Traditional Unix Kerberos 5 implementations use the flat file /etc/krb5.conf file for hostname-to-Kerberos realm mapping, much like /etc/hosts can be used for name-to-IP mapping. The Kerberos configuration file contains two major pieces of information: the DNS domain name to Kerberos realm mappings, and a list of KDCs for each Kerberos realm. Obviously, this method does not scale, so just as DNS now serves the purpose of the old /etc/hosts file, DNS can also be used to provide Kerberos configuration.
Kerberos can use DNS as a service location protocol, by using the DNS SRV record as defined in RFC 2052. In addition, Kerberos can use a TXT record to locate the appropriate realm for a given host or domain name. These DNS entries are not required to run a Kerberos realm, but they do eliminate the need for manual configuration of clients. With these DNS records, Kerberos clients can find the appropriate KDCs without the use of a configuration file. Windows will establish the necessary SRV records automatically when an Active Directory domain is created. Those using Unix for their KDCs can create these DNS entries manually in their zone files as a convenience to clients.
Note that while Windows will use DNS to locate KDCs, it will not use DNS to locate any KDCs for any non-Windows Kerberos realms. Configuration information for non-Windows Kerberos realms must be entered manually using the ksetup tool. More information on this tool and enabling interoperability between Windows and other Kerberos implementations can be found in Chapter 8.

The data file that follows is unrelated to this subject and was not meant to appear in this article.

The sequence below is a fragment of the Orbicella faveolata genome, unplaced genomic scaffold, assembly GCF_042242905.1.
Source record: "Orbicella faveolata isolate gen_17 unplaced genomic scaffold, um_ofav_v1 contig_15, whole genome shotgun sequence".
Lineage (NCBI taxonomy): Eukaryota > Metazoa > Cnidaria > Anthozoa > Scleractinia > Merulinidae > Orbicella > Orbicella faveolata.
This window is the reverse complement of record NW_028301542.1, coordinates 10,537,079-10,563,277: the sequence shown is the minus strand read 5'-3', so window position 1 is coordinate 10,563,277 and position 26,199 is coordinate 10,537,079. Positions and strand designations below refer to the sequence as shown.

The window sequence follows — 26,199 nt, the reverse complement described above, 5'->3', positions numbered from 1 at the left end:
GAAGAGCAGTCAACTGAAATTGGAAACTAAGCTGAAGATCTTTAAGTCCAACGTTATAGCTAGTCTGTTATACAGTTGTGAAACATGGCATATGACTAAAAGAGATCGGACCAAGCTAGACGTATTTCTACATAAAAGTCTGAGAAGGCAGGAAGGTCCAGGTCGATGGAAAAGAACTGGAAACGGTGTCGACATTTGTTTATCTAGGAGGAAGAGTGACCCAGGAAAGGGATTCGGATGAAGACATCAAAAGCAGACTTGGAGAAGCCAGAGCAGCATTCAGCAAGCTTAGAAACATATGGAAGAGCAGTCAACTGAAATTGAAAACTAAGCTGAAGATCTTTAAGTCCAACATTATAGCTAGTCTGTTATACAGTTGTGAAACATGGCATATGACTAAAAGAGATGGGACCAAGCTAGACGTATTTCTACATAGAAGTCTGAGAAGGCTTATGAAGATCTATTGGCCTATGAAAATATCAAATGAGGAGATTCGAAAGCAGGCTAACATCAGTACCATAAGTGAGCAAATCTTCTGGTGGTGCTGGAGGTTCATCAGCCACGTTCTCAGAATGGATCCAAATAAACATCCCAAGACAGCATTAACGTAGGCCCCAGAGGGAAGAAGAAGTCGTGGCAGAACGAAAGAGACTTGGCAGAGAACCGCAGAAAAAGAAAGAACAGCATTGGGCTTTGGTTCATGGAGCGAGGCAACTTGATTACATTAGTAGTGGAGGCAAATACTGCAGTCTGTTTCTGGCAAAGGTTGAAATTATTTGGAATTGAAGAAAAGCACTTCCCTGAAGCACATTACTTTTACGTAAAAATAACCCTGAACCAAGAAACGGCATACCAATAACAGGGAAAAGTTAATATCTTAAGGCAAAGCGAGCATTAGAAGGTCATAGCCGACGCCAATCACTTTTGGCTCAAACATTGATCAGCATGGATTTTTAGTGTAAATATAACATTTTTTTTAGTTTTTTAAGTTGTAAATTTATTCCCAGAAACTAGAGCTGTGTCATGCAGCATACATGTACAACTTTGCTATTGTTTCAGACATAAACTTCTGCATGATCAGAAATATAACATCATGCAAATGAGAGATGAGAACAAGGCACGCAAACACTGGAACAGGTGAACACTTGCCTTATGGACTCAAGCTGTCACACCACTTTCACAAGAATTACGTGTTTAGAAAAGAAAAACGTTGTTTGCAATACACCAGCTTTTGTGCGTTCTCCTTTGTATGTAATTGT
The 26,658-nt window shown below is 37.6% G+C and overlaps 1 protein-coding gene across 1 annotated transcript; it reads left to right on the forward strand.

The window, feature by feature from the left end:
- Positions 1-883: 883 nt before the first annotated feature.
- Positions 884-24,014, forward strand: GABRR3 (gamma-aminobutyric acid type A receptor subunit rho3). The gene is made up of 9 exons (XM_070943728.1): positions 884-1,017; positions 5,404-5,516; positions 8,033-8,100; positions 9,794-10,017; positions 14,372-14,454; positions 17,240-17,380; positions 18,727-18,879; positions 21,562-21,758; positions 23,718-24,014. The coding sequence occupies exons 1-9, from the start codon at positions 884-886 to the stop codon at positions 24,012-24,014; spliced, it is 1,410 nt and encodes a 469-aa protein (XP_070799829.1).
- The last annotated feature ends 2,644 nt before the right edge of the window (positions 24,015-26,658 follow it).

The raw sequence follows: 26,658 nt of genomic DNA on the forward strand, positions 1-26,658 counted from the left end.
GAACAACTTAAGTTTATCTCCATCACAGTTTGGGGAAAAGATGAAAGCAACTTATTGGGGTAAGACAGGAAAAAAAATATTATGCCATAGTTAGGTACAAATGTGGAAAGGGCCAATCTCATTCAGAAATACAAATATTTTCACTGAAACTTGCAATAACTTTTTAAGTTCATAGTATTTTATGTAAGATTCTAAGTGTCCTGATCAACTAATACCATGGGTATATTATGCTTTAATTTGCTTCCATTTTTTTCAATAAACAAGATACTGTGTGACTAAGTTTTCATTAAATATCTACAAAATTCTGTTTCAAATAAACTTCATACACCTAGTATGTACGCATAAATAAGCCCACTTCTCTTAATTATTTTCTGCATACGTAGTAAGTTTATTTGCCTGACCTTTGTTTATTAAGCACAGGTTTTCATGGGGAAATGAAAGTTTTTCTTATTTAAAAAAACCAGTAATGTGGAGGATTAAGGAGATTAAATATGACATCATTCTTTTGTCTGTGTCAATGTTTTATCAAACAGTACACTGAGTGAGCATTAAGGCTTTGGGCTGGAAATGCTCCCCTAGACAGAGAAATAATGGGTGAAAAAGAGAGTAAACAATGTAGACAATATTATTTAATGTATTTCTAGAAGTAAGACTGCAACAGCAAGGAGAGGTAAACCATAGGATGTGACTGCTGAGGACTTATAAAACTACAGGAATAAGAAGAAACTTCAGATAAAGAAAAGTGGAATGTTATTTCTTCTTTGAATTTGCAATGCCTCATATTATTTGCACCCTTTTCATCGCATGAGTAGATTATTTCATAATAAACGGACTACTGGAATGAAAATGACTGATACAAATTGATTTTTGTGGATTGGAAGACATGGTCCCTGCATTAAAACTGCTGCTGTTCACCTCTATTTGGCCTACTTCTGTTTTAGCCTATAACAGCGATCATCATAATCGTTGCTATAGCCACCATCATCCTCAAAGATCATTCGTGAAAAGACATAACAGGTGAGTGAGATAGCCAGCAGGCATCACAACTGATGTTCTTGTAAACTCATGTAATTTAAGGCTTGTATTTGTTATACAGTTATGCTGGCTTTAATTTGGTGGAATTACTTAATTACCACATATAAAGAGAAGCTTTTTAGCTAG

In order to use KDC discovery over DNS, the following records should be placed in the zone file corresponding to the Kerberos realm. In most cases, since the Kerberos realm name is simply an uppercase version of the DNS domain owned by the organization, these DNS entries are placed into the organization’s existing DNS zone file. However, if the Kerberos realm and DNS domain differ, then a new zone must be created with the name of the Kerberos realm.
This item represents the service that this SRV record
provides location information for. The service name for the
Kerberos KDC is always
_kerberos. Other Kerberos related
_kerberos-adm for the kadmin server,
_kpasswd for the Kerberos
5 password-changing service.
The protocol can either be _tcp or _udp. The latest Kerberos Clarifications document requires that all future KDCs accept both TCP and UDP connections from authentication clients.
This is the realm that the KDC is authoritative for. Since DNS is case-insensitive while realm names are case-sensitive, you cannot represent multiple realms with different cases in the same DNS zone. For example, since REALM.ORG and Realm.ORG differ only in case, they will both map to the same case-insensitive DNS zone. Therefore, KDC discovery through DNS is not possible when the names of two or more Kerberos realms differ only by capitalization.